Choosing which business entity is right for your business is an important one, and many new businesses with more than one owner consider whether to operate as a partnership or a limited liability company (aka an LLC).
There are two types of partnerships: general partnerships and limited partnerships. General partnerships are formed when two or more parties voluntarily agree to run a for-profit business with which they’ll equally share management responsibilities as well as profits and losses.
The second type of partnership is a limited partnership, which is made up of at least one general partner who finances and manages the business, and one or more limited partners who provide only capital to the company.
Now available in almost all states, the LLC is a relatively-new business entity which has become a popular legal alternative for business owners. Like partnerships, LLCs also have two or more owners, which are called members, but the way that LLCs are set up and maintained is different from partnerships. It’s helpful to look at the differences between partnerships and LLCs in terms of five key areas: formation, management, profit sharing, legal liability and taxation.
General partnerships are the easiest to form of all business entities, and can be formed in a variety of ways, including via an oral agreement or in writing. Although you are not required to do so, when you form a GP, it’s a good idea to draft a partnership agreement which will spell out each partner’s rights and responsibilities and help avoid litigation later down the line.
The process by which limited partnerships are established is more formal. LPs are required to file a certificate of partnership with the state’s relevant office, which for California, is the Secretary of State’s office. Like GPs, the members of the LP may wish to enter into articles of limited partnership to clarify the partners’ roles and obligations in running the business.
Though it’s not as complicated as forming a corporation, LLCs require more formal documentation than a partnership demands. For a multi-member LLC, the owners must enter into an operating agreement that will clarify each member’s rights and responsibilities. LLCs are also required to file Articles of Incorporation with the relevant office for their particular state.
The way profits and losses are shared in partnerships and limited liability companies are similar. Unless the partners determine otherwise, general partners and members of an LLC typically share equally in both the profits and losses of their business organization.
With a limited partnership, however, the general and limited partners usually share in the profits and losses of the business based on the value or percentage of that partner’s capital contribution to the business. In exchange for giving up management power, for instance, a limited partner is only liable to losing the amount he or she invested in the business. In contrast, a general partner of that business may be held personally liable for the debts of the business.
In a general partnership, each partner has equal management and voting rights, regardless of how much capital they contributed to the business. The partners have a responsibility to each other, and are expected to act in the best interests of the partnership as a whole.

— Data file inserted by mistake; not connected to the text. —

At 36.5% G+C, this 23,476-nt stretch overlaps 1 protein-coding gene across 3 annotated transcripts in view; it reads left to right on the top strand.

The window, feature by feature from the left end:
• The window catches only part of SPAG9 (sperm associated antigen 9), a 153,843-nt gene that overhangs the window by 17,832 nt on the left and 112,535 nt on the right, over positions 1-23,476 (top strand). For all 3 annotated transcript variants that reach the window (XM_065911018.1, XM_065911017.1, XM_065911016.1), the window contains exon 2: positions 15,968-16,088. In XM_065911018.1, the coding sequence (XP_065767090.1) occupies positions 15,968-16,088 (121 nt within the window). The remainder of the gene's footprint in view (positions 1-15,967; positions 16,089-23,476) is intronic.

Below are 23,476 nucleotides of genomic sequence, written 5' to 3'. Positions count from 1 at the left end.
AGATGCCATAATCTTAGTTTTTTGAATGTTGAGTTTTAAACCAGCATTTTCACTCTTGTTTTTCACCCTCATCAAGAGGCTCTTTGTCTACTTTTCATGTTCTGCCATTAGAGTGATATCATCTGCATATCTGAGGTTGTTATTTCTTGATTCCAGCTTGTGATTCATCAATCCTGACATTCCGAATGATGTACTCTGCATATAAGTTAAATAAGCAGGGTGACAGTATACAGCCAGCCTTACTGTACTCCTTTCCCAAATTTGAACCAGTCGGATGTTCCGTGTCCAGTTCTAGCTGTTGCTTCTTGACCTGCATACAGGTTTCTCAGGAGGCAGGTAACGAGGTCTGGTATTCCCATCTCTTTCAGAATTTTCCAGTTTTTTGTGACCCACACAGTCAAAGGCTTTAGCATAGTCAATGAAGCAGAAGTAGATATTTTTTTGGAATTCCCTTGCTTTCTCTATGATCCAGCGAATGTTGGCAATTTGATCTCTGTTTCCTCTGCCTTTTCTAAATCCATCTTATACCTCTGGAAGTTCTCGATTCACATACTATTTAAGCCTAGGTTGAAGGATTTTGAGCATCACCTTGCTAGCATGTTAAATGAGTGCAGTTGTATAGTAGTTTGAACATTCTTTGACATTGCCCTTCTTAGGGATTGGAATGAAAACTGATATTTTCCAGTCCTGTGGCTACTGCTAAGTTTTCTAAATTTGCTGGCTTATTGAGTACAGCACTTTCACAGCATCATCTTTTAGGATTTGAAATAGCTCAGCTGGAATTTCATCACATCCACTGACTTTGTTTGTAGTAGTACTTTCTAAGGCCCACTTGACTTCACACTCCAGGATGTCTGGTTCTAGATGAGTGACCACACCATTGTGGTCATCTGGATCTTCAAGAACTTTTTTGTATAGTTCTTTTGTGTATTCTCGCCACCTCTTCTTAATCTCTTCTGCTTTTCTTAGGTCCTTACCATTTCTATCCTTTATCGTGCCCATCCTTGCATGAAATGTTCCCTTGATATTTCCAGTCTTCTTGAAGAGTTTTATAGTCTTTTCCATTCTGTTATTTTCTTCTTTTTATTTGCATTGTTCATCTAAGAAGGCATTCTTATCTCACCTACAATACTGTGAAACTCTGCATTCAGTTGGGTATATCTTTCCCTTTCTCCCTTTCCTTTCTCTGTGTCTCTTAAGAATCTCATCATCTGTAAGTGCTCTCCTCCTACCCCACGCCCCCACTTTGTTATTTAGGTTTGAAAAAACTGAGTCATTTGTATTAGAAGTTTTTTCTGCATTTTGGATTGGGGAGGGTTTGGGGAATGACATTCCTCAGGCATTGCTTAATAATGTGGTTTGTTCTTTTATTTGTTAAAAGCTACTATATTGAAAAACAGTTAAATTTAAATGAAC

Limited partnerships may have either one general partner or two or more general partners who operate the business on a daily basis. In an LP with two or more general partners, the management framework is similar to that of a general partnership for the general partners, but the limited partners of the business typically do not manage the business whatsoever.
In you’re a single-member LLC, you own, manage and operate your business on your own. Single-member LLCs are popular because they allow one business owner to be treated like an LLC. One benefit of being a single-owner LLC is you don’t have to consult other partners on business strategies and policies. At the same time, however, you may lose out on expertise and knowledge that additional partners might provide.
If your LLC has two or more members, an operating agreement may be used to structure the management roles and decision-making authority of each member. For example, you may decide that all members will share in the management responsibilities of the business or that the decision-making powers will be delegated to only certain members.
#4. Legal Liability
In both general partnerships and limited liability partnerships, the general partners have unlimited personal liability, which means they are personally responsible for the debts of the business. Also, each general partner is jointly and severally liable for the acts of their fellow general partners, which can create problems if one partner proves irresponsible, etc. Conversely, limited partners in an LLP can only lose the amount of capital they contributed to the business.
Members of an LLC are entitled to manage the business while retaining the limited personal liability of shareholders in a corporation. This means that, typically, LLC members are not personally liable for the LLC’s debts or legal liabilities. Only their financial contributions are at risk.
Both partnerships and limited liability companies enjoy pass-through taxation, which means that the business itself does not pay income tax. The profits and losses are “passed through” to its partners. Since LLCs enjoy both pass-through taxation and limited liability, they’ve become one of the most popular legal alternatives for business owners.